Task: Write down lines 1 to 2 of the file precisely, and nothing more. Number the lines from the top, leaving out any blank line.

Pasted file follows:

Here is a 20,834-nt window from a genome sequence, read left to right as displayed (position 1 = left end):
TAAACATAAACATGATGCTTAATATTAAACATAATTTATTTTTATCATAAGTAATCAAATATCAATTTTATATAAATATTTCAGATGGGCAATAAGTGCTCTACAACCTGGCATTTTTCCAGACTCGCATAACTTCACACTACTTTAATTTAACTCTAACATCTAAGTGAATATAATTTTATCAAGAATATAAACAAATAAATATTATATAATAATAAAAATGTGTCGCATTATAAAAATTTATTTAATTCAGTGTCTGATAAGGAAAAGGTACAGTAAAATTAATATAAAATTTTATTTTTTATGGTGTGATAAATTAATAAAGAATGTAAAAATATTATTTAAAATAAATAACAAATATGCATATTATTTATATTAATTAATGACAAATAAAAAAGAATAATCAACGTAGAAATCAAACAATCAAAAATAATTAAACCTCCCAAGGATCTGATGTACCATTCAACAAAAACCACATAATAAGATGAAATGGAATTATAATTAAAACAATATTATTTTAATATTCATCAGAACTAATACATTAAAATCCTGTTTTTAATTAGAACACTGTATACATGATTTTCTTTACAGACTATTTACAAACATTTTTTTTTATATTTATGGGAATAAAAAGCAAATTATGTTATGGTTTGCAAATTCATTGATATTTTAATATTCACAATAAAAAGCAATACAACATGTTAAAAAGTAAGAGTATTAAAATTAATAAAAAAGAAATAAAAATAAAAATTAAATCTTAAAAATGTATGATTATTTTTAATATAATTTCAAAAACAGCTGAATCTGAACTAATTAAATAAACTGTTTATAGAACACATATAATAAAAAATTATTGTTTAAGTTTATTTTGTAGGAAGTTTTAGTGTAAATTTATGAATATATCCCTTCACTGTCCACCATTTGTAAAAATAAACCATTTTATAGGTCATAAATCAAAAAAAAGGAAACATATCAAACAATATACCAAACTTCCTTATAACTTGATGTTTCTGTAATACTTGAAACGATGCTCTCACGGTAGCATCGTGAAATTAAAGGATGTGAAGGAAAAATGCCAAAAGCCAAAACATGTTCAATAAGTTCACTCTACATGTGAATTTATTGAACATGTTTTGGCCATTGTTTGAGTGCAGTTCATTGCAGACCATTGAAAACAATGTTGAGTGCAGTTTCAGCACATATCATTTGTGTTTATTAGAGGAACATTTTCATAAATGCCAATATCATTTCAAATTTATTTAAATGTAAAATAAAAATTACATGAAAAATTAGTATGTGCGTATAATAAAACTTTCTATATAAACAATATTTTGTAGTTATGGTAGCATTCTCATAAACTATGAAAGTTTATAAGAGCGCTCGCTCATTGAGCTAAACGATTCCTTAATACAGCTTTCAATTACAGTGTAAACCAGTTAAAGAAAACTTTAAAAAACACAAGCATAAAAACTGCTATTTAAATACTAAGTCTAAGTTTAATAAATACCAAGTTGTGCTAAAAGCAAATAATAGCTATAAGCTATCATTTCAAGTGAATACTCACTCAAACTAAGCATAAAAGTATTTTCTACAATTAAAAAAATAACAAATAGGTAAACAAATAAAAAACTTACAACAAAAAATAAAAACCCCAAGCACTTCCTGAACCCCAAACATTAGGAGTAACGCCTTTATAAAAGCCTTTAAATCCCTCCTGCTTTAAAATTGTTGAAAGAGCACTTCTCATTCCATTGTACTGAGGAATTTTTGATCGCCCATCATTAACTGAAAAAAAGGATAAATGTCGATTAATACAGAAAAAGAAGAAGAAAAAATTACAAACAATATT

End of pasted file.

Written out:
Here is a 20,834-nt window from a genome sequence, read left to right as displayed (position 1 = left end):
TAAACATAAACATGATGCTTAATATTAAACATAATTTATTTTTATCATAAGTAATCAAATATCAATTTTATATAAATATTTCAGATGGGCAATAAGTGCTCTACAACCTGGCATTTTTCCAGACTCGCATAACTTCACACTACTTTAATTTAACTCTAACATCTAAGTGAATATAATTTTATCAAGAATATAAACAAATAAATATTATATAATAATAAAAATGTGTCGCATTATAAAAATTTATTTAATTCAGTGTCTGATAAGGAAAAGGTACAGTAAAATTAATATAAAATTTTATTTTTTATGGTGTGATAAATTAATAAAGAATGTAAAAATATTATTTAAAATAAATAACAAATATGCATATTATTTATATTAATTAATGACAAATAAAAAAGAATAATCAACGTAGAAATCAAACAATCAAAAATAATTAAACCTCCCAAGGATCTGATGTACCATTCAACAAAAACCACATAATAAGATGAAATGGAATTATAATTAAAACAATATTATTTTAATATTCATCAGAACTAATACATTAAAATCCTGTTTTTAATTAGAACACTGTATACATGATTTTCTTTACAGACTATTTACAAACATTTTTTTTTATATTTATGGGAATAAAAAGCAAATTATGTTATGGTTTGCAAATTCATTGATATTTTAATATTCACAATAAAAAGCAATACAACATGTTAAAAAGTAAGAGTATTAAAATTAATAAAAAAGAAATAAAAATAAAAATTAAATCTTAAAAATGTATGATTATTTTTAATATAATTTCAAAAACAGCTGAATCTGAACTAATTAAATAAACTGTTTATAGAACACATATAATAAAAAATTATTGTTTAAGTTTATTTTGTAGGAAGTTTTAGTGTAAATTTATGAATATATCCCTTCACTGTCCACCATTTGTAAAAATAAACCATTTTATAGGTCATAAATCAAAAAAAAGGAAACATATCAAACAATATACCAAACTTCCTTATAACTTGATGTTTCTGTAATACTTGAAACGATGCTCTCACGGTAGCATCGTGAAATTAAAGGATGTGAAGGAAAAATGCCAAAAGCCAAAACATGTTCAATAAGTTCACTCTACATGTGAATTTATTGAACATGTTTTGGCCATTGTTTGAGTGCAGTTCATTGCAGACCATTGAAAACAATGTTGAGTGCAGTTTCAGCACATATCATTTGTGTTTATTAGAGGAACATTTTCATAAATGCCAATATCATTTCAAATTTATTTAAATGTAAAATAAAAATTACATGAAAAATTAGTATGTGCGTATAATAAAACTTTCTATATAAACAATATTTTGTAGTTATGGTAGCATTCTCATAAACTATGAAAGTTTATAAGAGCGCTCGCTCATTGAGCTAAACGATTCCTTAATACAGCTTTCAATTACAGTGTAAACCAGTTAAAGAAAACTTTAAAAAACACAAGCATAAAAACTGCTATTTAAATACTAAGTCTAAGTTTAATAAATACCAAGTTGTGCTAAAAGCAAATAATAGCTATAAGCTATCATTTCAAGTGAATACTCACTCAAACTAAGCATAAAAGTATTTTCTACAATTAAAAAAATAACAAATAGGTAAACAAATAAAAAACTTACAACAAAAAATAAAAACCCCAAGCACTTCCTGAACCCCAAACATTAGGAGTAACGCCTTTATAAAAGCCTTTAAATCCCTCCTGCTTTAAAATTGTTGAAAGAGCACTTCTCATTCCATTGTACTGAGGAATTTTTGATCGCCCATCATTAACTGAAAAAAAGGATAAATGTCGATTAATACAGAAAAAGAAGAAGAAAAAATTACAAACAATATT